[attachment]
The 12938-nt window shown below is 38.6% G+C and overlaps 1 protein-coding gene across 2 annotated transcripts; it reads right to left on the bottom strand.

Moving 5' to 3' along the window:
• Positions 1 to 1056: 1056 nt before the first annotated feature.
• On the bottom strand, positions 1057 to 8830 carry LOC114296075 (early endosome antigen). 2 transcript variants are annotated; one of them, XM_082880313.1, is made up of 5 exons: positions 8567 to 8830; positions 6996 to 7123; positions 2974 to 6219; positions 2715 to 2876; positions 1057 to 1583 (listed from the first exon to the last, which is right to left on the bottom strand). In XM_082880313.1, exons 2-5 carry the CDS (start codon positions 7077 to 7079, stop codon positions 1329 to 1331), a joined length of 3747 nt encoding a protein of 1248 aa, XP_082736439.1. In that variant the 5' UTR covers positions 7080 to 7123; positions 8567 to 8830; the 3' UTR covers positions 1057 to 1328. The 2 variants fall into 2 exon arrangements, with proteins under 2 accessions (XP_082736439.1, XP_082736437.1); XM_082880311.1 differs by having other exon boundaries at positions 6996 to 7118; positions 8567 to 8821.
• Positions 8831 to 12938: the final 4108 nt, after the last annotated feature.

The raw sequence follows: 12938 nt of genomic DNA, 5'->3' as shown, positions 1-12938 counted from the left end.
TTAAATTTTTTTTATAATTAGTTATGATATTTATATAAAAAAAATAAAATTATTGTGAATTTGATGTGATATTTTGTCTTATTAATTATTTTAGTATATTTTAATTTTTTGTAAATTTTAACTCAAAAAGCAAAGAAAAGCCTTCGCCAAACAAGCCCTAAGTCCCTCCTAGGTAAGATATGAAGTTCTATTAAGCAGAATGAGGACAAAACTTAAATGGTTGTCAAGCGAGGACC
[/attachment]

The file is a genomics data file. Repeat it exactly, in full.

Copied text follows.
The 12938-nt window shown below is 38.6% G+C and overlaps 1 protein-coding gene across 2 annotated transcripts; it reads right to left on the bottom strand.

Moving 5' to 3' along the window:
• Positions 1 to 1056: 1056 nt before the first annotated feature.
• On the bottom strand, positions 1057 to 8830 carry LOC114296075 (early endosome antigen). 2 transcript variants are annotated; one of them, XM_082880313.1, is made up of 5 exons: positions 8567 to 8830; positions 6996 to 7123; positions 2974 to 6219; positions 2715 to 2876; positions 1057 to 1583 (listed from the first exon to the last, which is right to left on the bottom strand). In XM_082880313.1, exons 2-5 carry the CDS (start codon positions 7077 to 7079, stop codon positions 1329 to 1331), a joined length of 3747 nt encoding a protein of 1248 aa, XP_082736439.1. In that variant the 5' UTR covers positions 7080 to 7123; positions 8567 to 8830; the 3' UTR covers positions 1057 to 1328. The 2 variants fall into 2 exon arrangements, with proteins under 2 accessions (XP_082736439.1, XP_082736437.1); XM_082880311.1 differs by having other exon boundaries at positions 6996 to 7118; positions 8567 to 8821.
• Positions 8831 to 12938: the final 4108 nt, after the last annotated feature.

The raw sequence follows: 12938 nt of genomic DNA, 5'->3' as shown, positions 1-12938 counted from the left end.
TTAAATTTTTTTTATAATTAGTTATGATATTTATATAAAAAAAATAAAATTATTGTGAATTTGATGTGATATTTTGTCTTATTAATTATTTTAGTATATTTTAATTTTTTGTAAATTTTAACTCAAAAAGCAAAGAAAAGCCTTCGCCAAACAAGCCCTAAGTCCCTCCTAGGTAAGATATGAAGTTCTATTAAGCAGAATGAGGACAAAACTTAAATGGTTGTCAAGCGAGGACC